To foster discussion on the wisdom of creating “mixed-use” zoning covering a section of the town-owned Fairfield Hills campus, the town plans to soon hold two public sessions to explore the controversial topic.
The two sessions will be sponsored by three town agencies: the Planning and Zoning Commission (P&Z), the Fairfield Hills Authority (FHA), and the Economic Development Commission (EDC).
Today I completed a survey about a permanent memorial for the victims of Sandy Hook School. As a landscape designer, I want to share my thoughts to aid in discussion.
I vision an outdoor memorial at a park in town that is not the sole purpose of the park. The memorial should be a place you visit when you want to reflect on those lost but are not reminded if you are trying to forget for a day.
Sharing a short story with the Fairfield Hills Authority Monday, Parks and Recreation Director Amy Mangold offered a glimpse of what “makes me feel good” about her job: A woman stopped her recently while on the Fairfield Hills grounds, saying she had to leave her child’s bike behind as they walked through a meadow, which the bike couldn’t cross. The woman had said to Ms Mangold, “Wouldn’t it be great if we had a trail going all the way around the campus?”
Another main piece of the Fairfield Hills skyline is gone: Danbury Hall this week is reduced to just rubble as Bestech crews work to separate and remove or reuse the debris. Ground-down concrete will fill the empty hollow where Danbury Hall once stood, making a home to then-state hospital staff.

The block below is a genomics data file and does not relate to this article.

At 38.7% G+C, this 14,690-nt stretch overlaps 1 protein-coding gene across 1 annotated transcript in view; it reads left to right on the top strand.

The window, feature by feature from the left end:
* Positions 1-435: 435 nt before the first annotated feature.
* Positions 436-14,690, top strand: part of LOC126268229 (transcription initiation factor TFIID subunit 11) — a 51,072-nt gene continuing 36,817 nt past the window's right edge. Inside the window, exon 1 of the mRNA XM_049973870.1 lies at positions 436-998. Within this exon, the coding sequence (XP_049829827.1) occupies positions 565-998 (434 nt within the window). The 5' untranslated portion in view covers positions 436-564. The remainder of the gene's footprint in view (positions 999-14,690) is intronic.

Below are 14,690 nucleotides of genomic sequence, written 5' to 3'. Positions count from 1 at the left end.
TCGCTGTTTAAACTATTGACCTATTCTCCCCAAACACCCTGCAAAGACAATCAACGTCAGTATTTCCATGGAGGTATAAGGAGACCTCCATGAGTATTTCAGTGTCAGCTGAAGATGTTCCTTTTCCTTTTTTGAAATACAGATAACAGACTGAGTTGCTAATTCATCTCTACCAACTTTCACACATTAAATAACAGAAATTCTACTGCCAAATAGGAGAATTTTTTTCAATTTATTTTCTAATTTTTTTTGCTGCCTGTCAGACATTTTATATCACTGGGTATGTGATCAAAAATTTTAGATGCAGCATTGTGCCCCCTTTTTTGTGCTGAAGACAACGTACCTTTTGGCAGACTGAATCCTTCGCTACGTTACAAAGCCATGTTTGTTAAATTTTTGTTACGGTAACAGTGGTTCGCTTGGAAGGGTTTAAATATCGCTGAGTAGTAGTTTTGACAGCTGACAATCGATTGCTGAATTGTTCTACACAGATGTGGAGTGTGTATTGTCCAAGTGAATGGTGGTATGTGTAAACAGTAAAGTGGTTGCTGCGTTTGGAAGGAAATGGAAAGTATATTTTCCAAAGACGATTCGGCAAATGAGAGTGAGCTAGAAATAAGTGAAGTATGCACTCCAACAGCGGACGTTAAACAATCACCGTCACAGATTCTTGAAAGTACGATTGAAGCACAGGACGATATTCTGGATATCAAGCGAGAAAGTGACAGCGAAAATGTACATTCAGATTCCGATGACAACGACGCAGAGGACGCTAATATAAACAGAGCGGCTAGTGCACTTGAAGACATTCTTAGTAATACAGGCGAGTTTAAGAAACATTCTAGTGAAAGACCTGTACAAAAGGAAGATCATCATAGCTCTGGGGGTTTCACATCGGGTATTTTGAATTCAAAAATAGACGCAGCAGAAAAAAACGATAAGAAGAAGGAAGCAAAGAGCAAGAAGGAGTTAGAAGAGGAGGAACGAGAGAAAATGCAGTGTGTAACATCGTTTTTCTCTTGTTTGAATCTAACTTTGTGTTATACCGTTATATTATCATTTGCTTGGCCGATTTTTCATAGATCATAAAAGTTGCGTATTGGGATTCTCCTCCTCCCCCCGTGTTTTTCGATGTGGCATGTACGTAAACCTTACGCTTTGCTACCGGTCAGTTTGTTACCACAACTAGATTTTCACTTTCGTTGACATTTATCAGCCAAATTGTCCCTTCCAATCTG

Stepping back for a better view of the new Newtown Volunteer Ambulance Association (NVAA) garage at Fairfield Hills, Board of Trustees President Robert Grossman, MD, watched contractors finish floors in the entryway.
Danbury Hall’s days are dwindling. With big machines at rest around its perimeter, demolition could begin as soon as Monday, September 29, confirmed Christal Preszler with the Newtown Planning Department. This week, the wood was being stripped from the building, she said. Bestech is the demolition contractor.
Soon, the corner of Trades Lane and Wasserman Way at the Fairfield Hills main entrance will offer a clear view of soccer fields and a waking path now blocked by the 1930s brick structure.